Pros and Cons of juicing vs blending

Drinking smoothies and juices are a major trend, not only because of the health benefits but also because of the great taste. You might be wondering which you should try: blending or juicing. What are the pros and cons of juicing vs blending? They obviously need different machines for your drink.

In this article, I will chat about both the pros and cons of blending and juicing to help you figure out which one you’d like to try out.

The Pros

Both juicing and blending have their own separate advantages, primarily based on the process to make the final product. The benefits of juicing are:

Benefits of Juicing

Added Nutrients

When using a juicer, solely the juice extracted from the ingredients fed into the machine. Hence, you can get a very high amount of nutrients per glass.

When compared to a smoothie, you would get more ‘bang for your buck’ in nutrients since you purely get the liquids only.
On top of being more nutrient-dense, the lack of any sort of fibers or any other materials in the juice will enable your digestive system to absorb the vitamins into the bloodstream with ease.

Energy For Now

Because the juice comes in a purified state, no fibers and all, absorption of the nutrients is far faster than that of a smoothie. This allows you to gain more instant energy from drinking a smoothie.

Ideal For Detox

Juice doesn’t require much digesting overall, so it tends to pass through the digestive system a lot faster than smoothies would. This means that if you are looking to try detoxification, juices are an ideal drink rather than a smoothie

I Don’t Taste Greens

If you’re not a big fan of tasting vegetables in your drink, then juicers are a better option to go with. The taste of the fruit juice when mixed in with vegetable juice will overpower and overbearing tastes of vegetables which are in your drink.

Benefits of Blending

Blending, on the other hand, is a completely different story altogether. The benefits of blending can be seen as follows:

The Fiber

Blending lets you keep all your ingredients whole for consumption, skin included. The fibers found in smoothies from the meat of the fruit to the skins are all considered fibers which can help regulate the bowel system. The range of nutrients you get from a juicer might be more nutrient-dense, but the range of nutrients you can get from your drink is always more complete with a blender as more components of the ingredients are added to the drink.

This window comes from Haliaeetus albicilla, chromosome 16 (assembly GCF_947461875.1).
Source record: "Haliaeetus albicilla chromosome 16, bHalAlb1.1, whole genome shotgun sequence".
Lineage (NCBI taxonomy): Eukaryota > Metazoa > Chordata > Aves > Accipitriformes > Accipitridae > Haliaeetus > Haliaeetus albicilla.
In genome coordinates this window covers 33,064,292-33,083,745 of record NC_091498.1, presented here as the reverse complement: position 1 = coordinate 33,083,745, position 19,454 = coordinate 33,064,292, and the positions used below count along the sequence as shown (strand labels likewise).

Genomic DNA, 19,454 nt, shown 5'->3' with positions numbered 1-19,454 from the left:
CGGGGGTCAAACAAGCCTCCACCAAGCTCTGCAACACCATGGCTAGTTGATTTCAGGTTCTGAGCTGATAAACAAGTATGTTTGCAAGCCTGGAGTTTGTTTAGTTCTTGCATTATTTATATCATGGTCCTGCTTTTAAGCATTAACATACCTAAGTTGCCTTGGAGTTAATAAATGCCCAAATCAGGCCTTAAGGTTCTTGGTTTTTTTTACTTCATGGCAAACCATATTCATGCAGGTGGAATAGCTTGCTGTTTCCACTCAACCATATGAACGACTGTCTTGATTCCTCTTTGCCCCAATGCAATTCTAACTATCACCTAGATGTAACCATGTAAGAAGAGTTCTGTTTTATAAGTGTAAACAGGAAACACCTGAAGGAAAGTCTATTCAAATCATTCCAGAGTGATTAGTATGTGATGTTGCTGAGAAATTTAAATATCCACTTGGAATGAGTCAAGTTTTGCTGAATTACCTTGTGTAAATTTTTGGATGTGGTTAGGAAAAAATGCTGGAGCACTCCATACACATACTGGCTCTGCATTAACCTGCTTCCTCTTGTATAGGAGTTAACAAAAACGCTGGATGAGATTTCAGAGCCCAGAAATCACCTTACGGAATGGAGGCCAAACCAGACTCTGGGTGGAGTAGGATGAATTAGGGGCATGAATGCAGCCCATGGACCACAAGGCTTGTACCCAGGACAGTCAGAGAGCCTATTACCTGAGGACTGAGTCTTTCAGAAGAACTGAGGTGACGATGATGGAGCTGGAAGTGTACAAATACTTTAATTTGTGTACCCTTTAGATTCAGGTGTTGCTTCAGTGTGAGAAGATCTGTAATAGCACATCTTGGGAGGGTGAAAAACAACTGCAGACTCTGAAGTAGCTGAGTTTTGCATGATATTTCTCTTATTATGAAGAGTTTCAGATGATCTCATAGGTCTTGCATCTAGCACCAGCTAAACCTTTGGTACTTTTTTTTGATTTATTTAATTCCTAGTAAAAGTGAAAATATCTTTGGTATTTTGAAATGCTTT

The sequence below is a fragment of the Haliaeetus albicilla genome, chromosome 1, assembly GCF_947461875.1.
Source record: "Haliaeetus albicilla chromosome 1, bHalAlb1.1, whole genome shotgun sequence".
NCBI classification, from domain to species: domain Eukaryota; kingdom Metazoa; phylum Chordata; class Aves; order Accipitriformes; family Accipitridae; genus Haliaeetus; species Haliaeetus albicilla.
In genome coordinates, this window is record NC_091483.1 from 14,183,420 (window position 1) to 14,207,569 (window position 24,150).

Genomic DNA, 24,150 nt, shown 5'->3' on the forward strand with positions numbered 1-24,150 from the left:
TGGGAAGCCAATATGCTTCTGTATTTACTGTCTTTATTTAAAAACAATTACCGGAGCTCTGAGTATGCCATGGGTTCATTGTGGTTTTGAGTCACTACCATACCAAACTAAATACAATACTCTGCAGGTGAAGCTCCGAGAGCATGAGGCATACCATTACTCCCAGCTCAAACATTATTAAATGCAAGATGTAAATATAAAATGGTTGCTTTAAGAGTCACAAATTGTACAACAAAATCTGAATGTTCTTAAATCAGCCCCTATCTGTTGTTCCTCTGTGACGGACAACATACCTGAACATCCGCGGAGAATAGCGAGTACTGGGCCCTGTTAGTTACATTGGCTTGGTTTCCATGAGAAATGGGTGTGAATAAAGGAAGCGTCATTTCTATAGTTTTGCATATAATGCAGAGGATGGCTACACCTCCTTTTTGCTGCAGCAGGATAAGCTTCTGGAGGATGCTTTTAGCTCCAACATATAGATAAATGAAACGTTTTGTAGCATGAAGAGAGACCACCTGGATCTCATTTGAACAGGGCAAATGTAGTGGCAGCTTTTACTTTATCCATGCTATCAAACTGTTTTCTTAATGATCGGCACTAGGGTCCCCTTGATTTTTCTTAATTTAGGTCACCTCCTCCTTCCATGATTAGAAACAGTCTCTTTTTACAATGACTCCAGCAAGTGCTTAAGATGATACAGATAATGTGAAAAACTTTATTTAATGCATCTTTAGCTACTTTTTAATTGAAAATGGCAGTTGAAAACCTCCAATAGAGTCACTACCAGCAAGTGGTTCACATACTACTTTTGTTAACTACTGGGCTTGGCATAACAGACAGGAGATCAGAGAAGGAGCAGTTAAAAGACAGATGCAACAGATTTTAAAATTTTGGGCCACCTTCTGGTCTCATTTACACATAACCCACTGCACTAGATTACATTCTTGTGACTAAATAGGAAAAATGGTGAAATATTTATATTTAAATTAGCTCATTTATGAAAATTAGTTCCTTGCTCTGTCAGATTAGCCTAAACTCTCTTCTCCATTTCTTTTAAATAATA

Constant Energy

Smoothies do take longer to digest, but if you’re working on a project that’s going to last you a couple hours, a smoothie is going to give you energy for far longer than a juice would. This is because the fibers in the juice will need your digestive system to process the food for a longer period of time, hence your body will receive energy from the smoothie based on that extended amount of time.

Lots Of Additions

We are always encouraged to mix it up with our meals, and breakfast smoothies are becoming a trend because of the numerous different ingredients which you can add into your breakfast add nutrients. With a juicer, some additions as well as specific fruits or vegetables may not be usable. But with a blender any fruit, addition, or vegetable can be accepted. I even use battery blenders.

Cost Of A Glass

Smoothies are also a lot cheaper to purchase in a stall on the way to class or work when compared to juices. Not only do you pay less, you get filled up much quicker, and smoothies can efficiently replace a meal if ever necessary.

The Cons

As everything has a flip side, there are negatives to both juices and smoothies in their own respect.

Cons of Juicers

Not A Meal Replacement

As juicers extract all the fibers out from the final product, the juice we get is solely juice and nothing else. Although it is nutrient-dense and tasty, this doesn’t mean you can replace your regular meal for a juice, unless you’re on a detoxification program.

One Size Doesn’t Fit All

Another disadvantage to using juicers is that you can’t put any kind of fruit or vegetable in your juice as it might not sit right with the juicer.

The dilemma then is that you can’t get all the nutrients in your juice as you would like since you don’t want to risk losing your juicer, so you don’t.

Some examples include figs, bananas, and avocados. Hence, other than still needing to have a meal on top of your juice, there might be some more fruits and vegetables that you’ll need to eat on top of it as well.

Cons of Blending

Blending has its own side of the story as well, here are some cons about using the blending method:

Watch The Sugar

Because you can taste the veggies more with a blender, people tend to add a lot of fruits to their smoothies. Not that it’s wrong, but fruits still do have a lot of fructose sugar which still end up hiking up calories in your drink.


Whenever using a blender, the end result will always be a smoothie. But getting the right texture can be difficult, especially when you have a lot of additional ingredients in it.


At the end of the day, what’s most important is the understanding of how each drink is beneficial to your body. It’s good to know when it is most effective to have a juice or a smoothie.

Both drinks have numerous health benefits, a little similar but also a little different. You should consume both drinks, most likely at a different time of day – smoothie for breakfast and a juice for a refresher in the late afternoon for example. Either way, both are a good investment for a better, healthier lifestyle.

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